U.S. expands intelligence sharing with Saudis in Yemen operation


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A girl runs for shelter during an air strike in Sanaa April 8, 2015. A girl runs for shelter during an air strike in Sanaa April 8, 2015.


The United States is expanding its intelligence-sharing with Saudi Arabia to provide more information about potential targets in the kingdom's air campaign against Houthi militias in Yemen, U.S. officials told Reuters.
The stepped-up assistance comes as two weeks of relentless air strikes by the Saudis and other Gulf Arab allies have largely failed to halt advances by the Iran-linked Houthi forces.
The U.S. officials said the expanded assistance includes sensitive intelligence data that will allow the Saudis to better review the kingdom's targets in fighting that has killed hundreds and displaced tens of thousands since March.
"We have opened up the aperture a bit wider with what we are sharing with our Saudi partners," said one U.S. official.
"We are helping them get a better sense of the battlefield and the state of play with the Houthi forces. We are also helping identify 'no strike' areas they should avoid" to minimize any civilian casualties, the official said.
U.S. ally Saudi Arabia is concerned that the violence could spill over the border it shares with Yemen, and is also worried about the influence of Shi'ite Iran, which has denied Saudi allegations it has provided direct military support to the Houthis.
The United States, whose fight against al Qaeda militants in Yemen has been dealt a heavy setback by the Houthi takeover of the capital Sanaa and ousting of the previous government, has avoided a direct role in the worsening conflict. It will still stop short of picking targets for the Saudis, said the four U.S. officials, who spoke on condition of anonymity.
But Washington has come under pressure to do more to assist the alliance led by Saudi Arabia, which fears the Houthi advance is expanding the influence of arch foe Iran to its border.
Saudi concerns of growing Iranian influence have also been heightened by nuclear talks between Tehran and world powers that could result in a deal by June 30 removing punishing sanctions on the country.
A senior U.S. diplomat said earlier this week that Washington was speeding up arms supplies and bolstering intelligence sharing with the Saudi-led alliance. The Pentagon has said it is beginning aerial refueling of Arab coalition jets – although outside Yemeni airspace.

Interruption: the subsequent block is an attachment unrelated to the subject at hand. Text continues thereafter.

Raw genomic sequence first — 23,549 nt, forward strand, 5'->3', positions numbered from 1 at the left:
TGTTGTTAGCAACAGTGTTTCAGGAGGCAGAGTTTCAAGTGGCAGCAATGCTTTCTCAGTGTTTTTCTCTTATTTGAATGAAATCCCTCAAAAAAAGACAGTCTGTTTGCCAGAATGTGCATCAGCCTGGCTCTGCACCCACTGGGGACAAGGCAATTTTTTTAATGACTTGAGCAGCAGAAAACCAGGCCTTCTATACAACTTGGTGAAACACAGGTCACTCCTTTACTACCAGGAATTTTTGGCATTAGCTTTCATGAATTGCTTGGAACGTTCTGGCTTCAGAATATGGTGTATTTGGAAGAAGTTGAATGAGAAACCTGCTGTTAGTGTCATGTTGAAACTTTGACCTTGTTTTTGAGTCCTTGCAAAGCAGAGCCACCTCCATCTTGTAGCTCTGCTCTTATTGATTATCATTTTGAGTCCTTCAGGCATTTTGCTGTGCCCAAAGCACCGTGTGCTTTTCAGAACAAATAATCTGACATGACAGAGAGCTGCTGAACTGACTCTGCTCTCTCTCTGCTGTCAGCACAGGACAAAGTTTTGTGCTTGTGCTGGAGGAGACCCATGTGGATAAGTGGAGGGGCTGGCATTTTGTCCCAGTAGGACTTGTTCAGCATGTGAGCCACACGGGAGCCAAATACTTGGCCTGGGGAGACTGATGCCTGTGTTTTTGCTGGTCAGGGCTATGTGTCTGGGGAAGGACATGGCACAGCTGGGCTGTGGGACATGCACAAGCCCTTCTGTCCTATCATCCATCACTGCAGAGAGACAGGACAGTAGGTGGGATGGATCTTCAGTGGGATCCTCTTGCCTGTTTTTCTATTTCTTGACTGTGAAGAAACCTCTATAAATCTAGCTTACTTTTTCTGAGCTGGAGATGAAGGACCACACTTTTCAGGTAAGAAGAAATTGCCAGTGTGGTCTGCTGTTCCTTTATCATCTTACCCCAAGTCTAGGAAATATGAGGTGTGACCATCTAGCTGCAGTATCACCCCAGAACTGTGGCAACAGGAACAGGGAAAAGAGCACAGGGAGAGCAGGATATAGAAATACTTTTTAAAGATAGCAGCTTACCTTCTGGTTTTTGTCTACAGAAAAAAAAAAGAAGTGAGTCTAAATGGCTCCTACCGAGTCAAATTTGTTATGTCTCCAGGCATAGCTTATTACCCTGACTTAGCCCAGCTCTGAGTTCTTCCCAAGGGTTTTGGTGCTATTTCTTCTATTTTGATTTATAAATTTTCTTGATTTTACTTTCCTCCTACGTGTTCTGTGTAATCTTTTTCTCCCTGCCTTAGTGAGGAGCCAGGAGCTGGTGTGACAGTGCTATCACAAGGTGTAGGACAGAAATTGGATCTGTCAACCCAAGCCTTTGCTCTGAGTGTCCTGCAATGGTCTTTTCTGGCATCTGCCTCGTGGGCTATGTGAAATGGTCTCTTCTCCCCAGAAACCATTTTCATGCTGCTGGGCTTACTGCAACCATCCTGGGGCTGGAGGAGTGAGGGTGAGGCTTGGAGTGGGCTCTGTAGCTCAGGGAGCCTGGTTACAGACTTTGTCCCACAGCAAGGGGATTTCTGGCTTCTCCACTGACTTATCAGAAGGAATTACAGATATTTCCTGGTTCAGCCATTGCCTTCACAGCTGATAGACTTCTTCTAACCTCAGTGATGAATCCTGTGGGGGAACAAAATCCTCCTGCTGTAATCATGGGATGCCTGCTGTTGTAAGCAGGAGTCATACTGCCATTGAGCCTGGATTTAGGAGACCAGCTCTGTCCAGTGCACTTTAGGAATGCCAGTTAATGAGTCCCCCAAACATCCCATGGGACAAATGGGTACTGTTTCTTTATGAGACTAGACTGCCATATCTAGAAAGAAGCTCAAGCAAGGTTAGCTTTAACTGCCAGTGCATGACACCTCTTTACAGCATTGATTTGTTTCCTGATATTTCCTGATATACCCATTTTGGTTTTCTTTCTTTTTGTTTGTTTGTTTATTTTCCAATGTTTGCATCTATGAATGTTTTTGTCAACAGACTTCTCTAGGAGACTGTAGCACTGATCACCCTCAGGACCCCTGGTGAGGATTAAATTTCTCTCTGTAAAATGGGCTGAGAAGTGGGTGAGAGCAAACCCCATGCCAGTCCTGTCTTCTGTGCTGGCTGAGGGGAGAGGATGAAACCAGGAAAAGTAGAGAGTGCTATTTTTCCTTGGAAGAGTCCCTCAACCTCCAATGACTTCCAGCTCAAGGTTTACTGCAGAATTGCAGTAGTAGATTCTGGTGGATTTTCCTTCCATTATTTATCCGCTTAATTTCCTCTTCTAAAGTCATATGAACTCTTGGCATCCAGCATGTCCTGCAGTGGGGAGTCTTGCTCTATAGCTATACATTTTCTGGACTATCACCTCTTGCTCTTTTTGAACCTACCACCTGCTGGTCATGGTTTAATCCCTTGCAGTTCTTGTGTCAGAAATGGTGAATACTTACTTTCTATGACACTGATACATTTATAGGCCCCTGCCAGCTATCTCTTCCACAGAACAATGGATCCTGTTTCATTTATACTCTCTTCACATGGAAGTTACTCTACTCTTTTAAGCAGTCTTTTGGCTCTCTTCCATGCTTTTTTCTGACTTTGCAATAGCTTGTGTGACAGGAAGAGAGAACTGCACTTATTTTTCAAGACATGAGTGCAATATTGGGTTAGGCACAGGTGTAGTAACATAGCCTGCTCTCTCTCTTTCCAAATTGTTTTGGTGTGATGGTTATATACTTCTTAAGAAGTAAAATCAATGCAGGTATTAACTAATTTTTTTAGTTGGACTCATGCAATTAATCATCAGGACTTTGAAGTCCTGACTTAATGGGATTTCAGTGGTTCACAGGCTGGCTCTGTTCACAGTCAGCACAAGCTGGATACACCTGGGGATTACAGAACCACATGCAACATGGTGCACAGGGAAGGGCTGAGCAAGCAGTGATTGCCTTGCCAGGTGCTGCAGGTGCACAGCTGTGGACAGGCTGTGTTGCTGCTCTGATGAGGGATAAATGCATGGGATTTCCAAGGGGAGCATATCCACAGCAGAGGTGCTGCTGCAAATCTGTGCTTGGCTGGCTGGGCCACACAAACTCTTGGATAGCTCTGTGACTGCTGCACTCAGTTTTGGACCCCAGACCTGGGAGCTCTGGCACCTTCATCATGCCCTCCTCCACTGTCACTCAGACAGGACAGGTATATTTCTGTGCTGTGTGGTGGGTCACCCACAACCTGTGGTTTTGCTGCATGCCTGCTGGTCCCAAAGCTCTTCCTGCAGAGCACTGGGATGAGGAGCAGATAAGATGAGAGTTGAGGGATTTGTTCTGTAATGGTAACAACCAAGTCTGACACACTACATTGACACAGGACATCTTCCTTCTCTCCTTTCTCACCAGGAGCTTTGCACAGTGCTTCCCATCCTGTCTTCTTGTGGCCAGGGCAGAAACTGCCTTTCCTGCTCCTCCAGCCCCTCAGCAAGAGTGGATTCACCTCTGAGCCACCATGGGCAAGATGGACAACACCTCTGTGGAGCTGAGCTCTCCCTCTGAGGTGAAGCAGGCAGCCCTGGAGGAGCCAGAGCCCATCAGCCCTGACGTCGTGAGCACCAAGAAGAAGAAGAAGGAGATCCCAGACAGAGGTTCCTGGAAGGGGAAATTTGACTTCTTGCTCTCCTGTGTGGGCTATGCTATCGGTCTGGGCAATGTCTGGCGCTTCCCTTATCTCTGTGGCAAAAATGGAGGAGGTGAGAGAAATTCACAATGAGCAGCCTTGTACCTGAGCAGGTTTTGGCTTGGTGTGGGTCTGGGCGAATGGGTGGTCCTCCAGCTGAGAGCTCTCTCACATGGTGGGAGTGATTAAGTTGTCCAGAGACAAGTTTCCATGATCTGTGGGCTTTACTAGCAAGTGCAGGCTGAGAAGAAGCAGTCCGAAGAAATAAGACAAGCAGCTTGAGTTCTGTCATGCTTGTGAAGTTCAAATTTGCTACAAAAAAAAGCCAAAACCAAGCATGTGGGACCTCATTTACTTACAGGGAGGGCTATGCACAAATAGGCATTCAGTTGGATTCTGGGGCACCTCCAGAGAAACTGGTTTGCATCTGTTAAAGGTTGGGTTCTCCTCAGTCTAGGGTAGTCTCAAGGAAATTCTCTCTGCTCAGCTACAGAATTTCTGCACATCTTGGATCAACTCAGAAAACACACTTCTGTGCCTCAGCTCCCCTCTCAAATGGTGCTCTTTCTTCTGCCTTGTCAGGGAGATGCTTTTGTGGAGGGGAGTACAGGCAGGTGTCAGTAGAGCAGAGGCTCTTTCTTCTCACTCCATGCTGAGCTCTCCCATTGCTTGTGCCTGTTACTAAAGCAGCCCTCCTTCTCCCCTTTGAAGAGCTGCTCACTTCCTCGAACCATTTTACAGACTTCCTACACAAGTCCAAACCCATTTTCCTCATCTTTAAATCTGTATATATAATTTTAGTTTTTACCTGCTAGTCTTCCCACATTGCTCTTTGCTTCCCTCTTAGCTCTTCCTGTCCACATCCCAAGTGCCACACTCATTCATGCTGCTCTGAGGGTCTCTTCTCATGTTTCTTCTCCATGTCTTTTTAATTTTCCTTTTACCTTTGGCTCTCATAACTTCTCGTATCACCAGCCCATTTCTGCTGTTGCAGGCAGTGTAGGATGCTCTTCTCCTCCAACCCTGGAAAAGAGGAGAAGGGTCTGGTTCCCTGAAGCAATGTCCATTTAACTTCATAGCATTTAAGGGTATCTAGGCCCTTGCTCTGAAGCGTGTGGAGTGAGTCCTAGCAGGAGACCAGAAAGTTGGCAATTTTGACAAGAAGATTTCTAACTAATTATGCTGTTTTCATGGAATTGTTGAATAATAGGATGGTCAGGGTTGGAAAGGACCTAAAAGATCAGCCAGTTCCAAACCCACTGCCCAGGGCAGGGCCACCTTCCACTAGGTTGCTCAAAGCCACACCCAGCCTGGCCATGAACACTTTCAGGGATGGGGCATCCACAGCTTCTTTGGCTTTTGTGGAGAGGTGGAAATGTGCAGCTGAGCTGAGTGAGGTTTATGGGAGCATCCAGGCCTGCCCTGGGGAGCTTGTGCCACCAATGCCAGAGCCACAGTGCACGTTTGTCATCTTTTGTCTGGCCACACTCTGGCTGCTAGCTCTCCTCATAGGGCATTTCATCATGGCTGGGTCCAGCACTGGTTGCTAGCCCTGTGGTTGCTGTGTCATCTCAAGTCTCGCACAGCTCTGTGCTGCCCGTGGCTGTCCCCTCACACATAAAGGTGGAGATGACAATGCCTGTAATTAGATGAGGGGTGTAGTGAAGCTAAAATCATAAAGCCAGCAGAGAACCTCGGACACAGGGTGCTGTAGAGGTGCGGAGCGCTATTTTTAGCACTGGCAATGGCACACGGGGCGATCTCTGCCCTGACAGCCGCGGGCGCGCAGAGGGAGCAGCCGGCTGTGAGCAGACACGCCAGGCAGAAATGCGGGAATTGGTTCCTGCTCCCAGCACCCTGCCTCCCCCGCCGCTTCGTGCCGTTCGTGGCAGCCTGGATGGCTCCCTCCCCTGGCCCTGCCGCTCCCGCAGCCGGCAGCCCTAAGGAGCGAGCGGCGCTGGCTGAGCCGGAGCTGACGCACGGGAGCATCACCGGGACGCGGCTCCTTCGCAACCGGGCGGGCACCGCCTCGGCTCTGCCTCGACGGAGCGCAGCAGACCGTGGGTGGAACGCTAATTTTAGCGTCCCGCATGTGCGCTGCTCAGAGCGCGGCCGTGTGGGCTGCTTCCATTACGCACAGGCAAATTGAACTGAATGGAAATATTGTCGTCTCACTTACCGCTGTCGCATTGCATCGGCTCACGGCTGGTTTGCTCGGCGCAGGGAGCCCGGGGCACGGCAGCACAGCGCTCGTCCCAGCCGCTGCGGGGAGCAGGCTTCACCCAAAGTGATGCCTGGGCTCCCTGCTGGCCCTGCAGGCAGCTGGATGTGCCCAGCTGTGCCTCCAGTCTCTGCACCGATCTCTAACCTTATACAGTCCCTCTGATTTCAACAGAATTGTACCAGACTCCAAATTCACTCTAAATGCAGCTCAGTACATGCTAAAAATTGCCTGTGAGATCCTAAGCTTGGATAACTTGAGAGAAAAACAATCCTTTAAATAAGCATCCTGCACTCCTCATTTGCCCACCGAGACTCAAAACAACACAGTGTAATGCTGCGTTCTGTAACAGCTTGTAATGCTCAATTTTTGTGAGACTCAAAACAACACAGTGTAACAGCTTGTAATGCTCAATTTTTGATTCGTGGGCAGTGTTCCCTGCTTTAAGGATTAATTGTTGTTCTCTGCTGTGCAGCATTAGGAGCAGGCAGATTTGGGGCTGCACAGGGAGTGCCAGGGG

Until recent days, U.S. intelligence support was limited to examining Saudi targeting information to try to affirm its accuracy, U.S. and Saudi officials said.
The U.S. role has now expanded in size and scope, involving more detailed “vetting” of targeting information prepared by the Saudis, with a particular interest in helping the Saudis to avoid civilian casualties, according to the U.S. officials.
The White House and Pentagon would not comment specifically when asked about expanded intelligence-sharing.
"The United States is providing our partners with necessary and timely intelligence to defend Saudi Arabia and respond to other efforts to support the legitimate government of Yemen," said Alistair Baskey, a White House spokesman.
Legal barriers
Aid groups have said the Saudi strikes, which began March 25, have caused many civilian deaths, including a March 30 attack on a Houthi-controlled refugee camp in northern Yemen that the International Organization for Migration said killed 40 people. Senior Saudi officials have blamed such incidents on the Houthis themselves.
The Saudi-led air campaign is aimed at rolling back territorial gains by the Houthis and reinstalling Yemeni President Abd-Rabbu Mansour Hadi, who has fled the country.
While the White House announced U.S. intelligence support soon after the operation began, American officials said that data sharing had been extremely minimal in the campaign's early days. That is partly due to legal barriers, the officials said.
While the United States has used lethal force against an al Qaeda offshoot in Yemen, it does not consider itself at war with the Houthis. Some officials said the U.S. administration's analysis is that it lacks the ability under international and U.S. law to collaborate with the Saudis in an offensive against the Houthis.
Baskey said that U.S. actions were "fully consistent with applicable domestic and international legal requirements."
Deputy Secretary of State Antony Blinken spoke in general terms about the expanded cooperation during a Monday visit to Riyadh, without disclosing specifics.
"Saudi Arabia is sending a strong message to the Houthis and their allies that they cannot overrun Yemen by force," Blinken said.
"As part of that effort, we have expedited weapons deliveries, we have increased our intelligence sharing, and we have established a joint coordination planning cell in the Saudi operation center," he added.
The United States has sent a 20-member military coordination team to interact with the Gulf allies, led by Marine Major General Carl Mundy. Assigning a two-star general will facilitate interactions with other high-ranking officials from other nations, U.S. officials said.
The United States this week started daily air-to-air refueling flights of fighter jets from Saudi Arabia and the United Arab Emirates.
But even with its refueling flights, the United States is exhibiting caution -- carrying out the flights outside Yemeni airspace and requesting financial reimbursement from allies.
It is still unclear how the United States plans to accelerate the delivery of bombs and guidance kits to its allies.
One person familiar with the matter, speaking on condition of anonymity, said the United States might accelerate shipments to the United Arab Emirates, which could then also help resupply Saudi Arabia.

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